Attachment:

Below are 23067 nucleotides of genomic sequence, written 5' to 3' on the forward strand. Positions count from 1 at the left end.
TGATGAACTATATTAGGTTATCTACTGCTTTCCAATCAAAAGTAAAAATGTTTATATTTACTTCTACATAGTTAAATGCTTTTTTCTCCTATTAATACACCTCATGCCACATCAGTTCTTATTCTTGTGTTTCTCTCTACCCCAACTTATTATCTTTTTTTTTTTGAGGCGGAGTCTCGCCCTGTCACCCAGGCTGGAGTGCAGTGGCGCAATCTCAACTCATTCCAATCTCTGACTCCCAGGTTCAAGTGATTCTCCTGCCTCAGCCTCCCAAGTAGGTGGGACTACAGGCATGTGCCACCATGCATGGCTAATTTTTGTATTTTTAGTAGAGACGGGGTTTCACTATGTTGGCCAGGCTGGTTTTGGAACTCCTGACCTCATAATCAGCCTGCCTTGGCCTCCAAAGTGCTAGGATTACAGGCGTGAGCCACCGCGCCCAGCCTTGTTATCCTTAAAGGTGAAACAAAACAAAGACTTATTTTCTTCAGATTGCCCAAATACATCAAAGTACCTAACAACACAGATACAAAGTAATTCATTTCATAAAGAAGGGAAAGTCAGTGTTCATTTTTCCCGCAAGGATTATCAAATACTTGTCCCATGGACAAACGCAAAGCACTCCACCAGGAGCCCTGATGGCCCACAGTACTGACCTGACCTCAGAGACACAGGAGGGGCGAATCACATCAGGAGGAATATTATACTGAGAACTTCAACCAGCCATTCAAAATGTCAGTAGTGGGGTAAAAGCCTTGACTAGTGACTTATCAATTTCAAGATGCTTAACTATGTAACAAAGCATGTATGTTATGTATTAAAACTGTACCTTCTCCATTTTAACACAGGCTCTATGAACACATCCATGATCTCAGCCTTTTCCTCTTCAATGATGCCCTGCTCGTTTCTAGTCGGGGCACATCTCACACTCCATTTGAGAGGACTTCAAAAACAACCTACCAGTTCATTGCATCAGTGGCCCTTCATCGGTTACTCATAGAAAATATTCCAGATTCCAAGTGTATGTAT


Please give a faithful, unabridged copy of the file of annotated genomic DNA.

Below are 23067 nucleotides of genomic sequence, written 5' to 3' on the forward strand. Positions count from 1 at the left end.
TGATGAACTATATTAGGTTATCTACTGCTTTCCAATCAAAAGTAAAAATGTTTATATTTACTTCTACATAGTTAAATGCTTTTTTCTCCTATTAATACACCTCATGCCACATCAGTTCTTATTCTTGTGTTTCTCTCTACCCCAACTTATTATCTTTTTTTTTTTGAGGCGGAGTCTCGCCCTGTCACCCAGGCTGGAGTGCAGTGGCGCAATCTCAACTCATTCCAATCTCTGACTCCCAGGTTCAAGTGATTCTCCTGCCTCAGCCTCCCAAGTAGGTGGGACTACAGGCATGTGCCACCATGCATGGCTAATTTTTGTATTTTTAGTAGAGACGGGGTTTCACTATGTTGGCCAGGCTGGTTTTGGAACTCCTGACCTCATAATCAGCCTGCCTTGGCCTCCAAAGTGCTAGGATTACAGGCGTGAGCCACCGCGCCCAGCCTTGTTATCCTTAAAGGTGAAACAAAACAAAGACTTATTTTCTTCAGATTGCCCAAATACATCAAAGTACCTAACAACACAGATACAAAGTAATTCATTTCATAAAGAAGGGAAAGTCAGTGTTCATTTTTCCCGCAAGGATTATCAAATACTTGTCCCATGGACAAACGCAAAGCACTCCACCAGGAGCCCTGATGGCCCACAGTACTGACCTGACCTCAGAGACACAGGAGGGGCGAATCACATCAGGAGGAATATTATACTGAGAACTTCAACCAGCCATTCAAAATGTCAGTAGTGGGGTAAAAGCCTTGACTAGTGACTTATCAATTTCAAGATGCTTAACTATGTAACAAAGCATGTATGTTATGTATTAAAACTGTACCTTCTCCATTTTAACACAGGCTCTATGAACACATCCATGATCTCAGCCTTTTCCTCTTCAATGATGCCCTGCTCGTTTCTAGTCGGGGCACATCTCACACTCCATTTGAGAGGACTTCAAAAACAACCTACCAGTTCATTGCATCAGTGGCCCTTCATCGGTTACTCATAGAAAATATTCCAGATTCCAAGTGTATGTAT